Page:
A good history is integral to practicing good medicine

Have you ever gone to the doctor’s office and forgotten what you were going to say or felt like you didn’t have the answers to any of the doc’s questions? Have you ever gone in to an appointment thinking, “I have pain and I am sure an MRI will show the cause,” but your doctor seems to insist on asking you a million questions about your symptoms and doesn’t order that MRI you thought you needed?

Believe it or not, even though we are in the age of rapid testing and imaging, the most important part of making a diagnosis is your story about your symptoms. We call this the “history.” Getting a good history is integral to practicing good medicine, particularly in primary care.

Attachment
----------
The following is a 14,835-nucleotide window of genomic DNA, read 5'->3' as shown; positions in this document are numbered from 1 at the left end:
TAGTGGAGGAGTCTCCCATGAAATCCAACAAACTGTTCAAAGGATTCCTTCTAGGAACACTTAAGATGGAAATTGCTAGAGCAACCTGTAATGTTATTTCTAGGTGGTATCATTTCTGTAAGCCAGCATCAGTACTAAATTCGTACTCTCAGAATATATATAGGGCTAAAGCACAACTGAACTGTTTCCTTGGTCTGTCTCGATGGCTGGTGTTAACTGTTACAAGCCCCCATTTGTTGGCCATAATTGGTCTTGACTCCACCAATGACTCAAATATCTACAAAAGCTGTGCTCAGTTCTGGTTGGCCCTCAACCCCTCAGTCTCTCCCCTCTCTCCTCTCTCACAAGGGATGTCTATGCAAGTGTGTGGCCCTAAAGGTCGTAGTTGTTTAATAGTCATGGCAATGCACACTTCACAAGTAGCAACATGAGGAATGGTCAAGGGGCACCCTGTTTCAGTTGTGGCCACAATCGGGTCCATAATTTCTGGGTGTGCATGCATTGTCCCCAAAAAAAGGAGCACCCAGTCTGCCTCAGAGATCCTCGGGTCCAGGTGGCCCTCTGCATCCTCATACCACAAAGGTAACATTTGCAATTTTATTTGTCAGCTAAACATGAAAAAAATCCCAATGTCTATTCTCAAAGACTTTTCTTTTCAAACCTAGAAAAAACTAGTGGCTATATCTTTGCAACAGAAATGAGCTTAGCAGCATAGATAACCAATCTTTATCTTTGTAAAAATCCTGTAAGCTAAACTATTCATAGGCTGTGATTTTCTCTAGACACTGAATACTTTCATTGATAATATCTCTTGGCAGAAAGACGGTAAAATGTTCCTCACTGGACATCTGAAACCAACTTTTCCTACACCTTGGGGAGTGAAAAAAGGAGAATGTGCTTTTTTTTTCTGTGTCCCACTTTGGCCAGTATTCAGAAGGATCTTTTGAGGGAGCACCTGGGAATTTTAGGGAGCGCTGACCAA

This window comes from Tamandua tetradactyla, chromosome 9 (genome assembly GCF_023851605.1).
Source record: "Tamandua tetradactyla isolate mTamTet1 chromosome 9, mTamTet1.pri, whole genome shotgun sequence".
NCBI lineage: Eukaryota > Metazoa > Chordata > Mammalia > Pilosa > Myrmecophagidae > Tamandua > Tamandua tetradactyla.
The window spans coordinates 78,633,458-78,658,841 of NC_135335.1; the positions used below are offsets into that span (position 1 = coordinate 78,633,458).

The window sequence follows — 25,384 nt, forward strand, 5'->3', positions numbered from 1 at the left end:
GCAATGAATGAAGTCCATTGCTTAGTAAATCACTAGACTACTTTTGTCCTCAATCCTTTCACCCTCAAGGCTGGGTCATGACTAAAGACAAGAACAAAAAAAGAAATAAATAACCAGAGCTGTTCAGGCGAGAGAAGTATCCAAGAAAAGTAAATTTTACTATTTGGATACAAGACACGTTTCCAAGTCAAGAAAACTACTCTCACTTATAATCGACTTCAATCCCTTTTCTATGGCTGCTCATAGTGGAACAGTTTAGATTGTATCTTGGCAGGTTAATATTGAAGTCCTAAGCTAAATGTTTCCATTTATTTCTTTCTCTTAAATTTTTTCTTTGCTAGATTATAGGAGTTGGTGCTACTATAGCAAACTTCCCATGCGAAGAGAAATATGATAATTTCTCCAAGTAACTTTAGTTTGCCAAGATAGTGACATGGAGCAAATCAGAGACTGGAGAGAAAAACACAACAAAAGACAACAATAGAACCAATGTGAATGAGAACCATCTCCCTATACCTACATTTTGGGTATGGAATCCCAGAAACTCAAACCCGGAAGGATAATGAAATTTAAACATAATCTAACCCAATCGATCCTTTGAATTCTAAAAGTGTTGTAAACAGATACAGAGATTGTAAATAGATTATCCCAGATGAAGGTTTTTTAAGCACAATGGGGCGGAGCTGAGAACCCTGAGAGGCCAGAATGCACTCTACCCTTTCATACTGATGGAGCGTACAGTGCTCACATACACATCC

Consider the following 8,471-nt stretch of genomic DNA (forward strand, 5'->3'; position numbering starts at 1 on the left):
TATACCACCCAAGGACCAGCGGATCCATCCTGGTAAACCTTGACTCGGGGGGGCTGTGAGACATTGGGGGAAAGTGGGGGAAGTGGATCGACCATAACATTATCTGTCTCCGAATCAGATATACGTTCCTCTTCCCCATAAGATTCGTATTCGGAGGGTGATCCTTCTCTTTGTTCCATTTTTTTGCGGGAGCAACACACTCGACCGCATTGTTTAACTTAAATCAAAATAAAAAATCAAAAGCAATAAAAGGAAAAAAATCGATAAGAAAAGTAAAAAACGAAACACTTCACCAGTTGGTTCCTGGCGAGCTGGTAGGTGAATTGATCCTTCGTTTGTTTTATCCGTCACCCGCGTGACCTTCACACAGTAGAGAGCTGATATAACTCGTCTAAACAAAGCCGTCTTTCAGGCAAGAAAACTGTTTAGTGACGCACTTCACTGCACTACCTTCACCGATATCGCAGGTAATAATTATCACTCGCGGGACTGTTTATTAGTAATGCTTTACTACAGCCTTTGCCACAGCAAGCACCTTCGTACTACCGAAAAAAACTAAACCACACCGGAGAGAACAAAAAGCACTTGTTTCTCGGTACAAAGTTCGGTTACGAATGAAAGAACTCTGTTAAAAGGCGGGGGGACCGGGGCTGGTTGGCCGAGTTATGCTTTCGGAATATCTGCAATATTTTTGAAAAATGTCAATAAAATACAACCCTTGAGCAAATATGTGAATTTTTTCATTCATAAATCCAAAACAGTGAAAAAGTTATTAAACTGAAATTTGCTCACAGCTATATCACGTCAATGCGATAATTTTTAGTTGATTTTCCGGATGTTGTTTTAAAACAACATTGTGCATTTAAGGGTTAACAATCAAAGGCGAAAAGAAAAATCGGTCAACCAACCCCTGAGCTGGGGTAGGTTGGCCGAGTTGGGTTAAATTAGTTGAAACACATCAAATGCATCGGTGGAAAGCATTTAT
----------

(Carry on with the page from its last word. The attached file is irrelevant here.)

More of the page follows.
Imagine this. A man is walking down the street and witnesses a mugging. He is standing there watching the whole thing, but is unable to get involved because the perpetrator has a gun. After the incident, he calls the cops. Pretend you are a cop. What would you ask the witness?

“Where did the incident happen?”

“What did the suspect look like?”

“What was he wearing?”

“What time did this occur?”

As a police officer, what would you do if the witness said, “I don’t know” to some answers and, “I think…” to others? It would be hard to put together the story or to feel confident about it, wouldn’t it?

The basic ideas of getting the “Who, What, When, Where, Why, and How” are important to any kind of detective work. As a physician, I am generally supposed to answer the “Why” and “How” parts. The rest is up to you. Not to put pressure on you as a patient, but because I am not going to run every test known to man in order to come up with the diagnosis, I rely on the information you give me to figure out the appropriate next step.

Here’s a tip: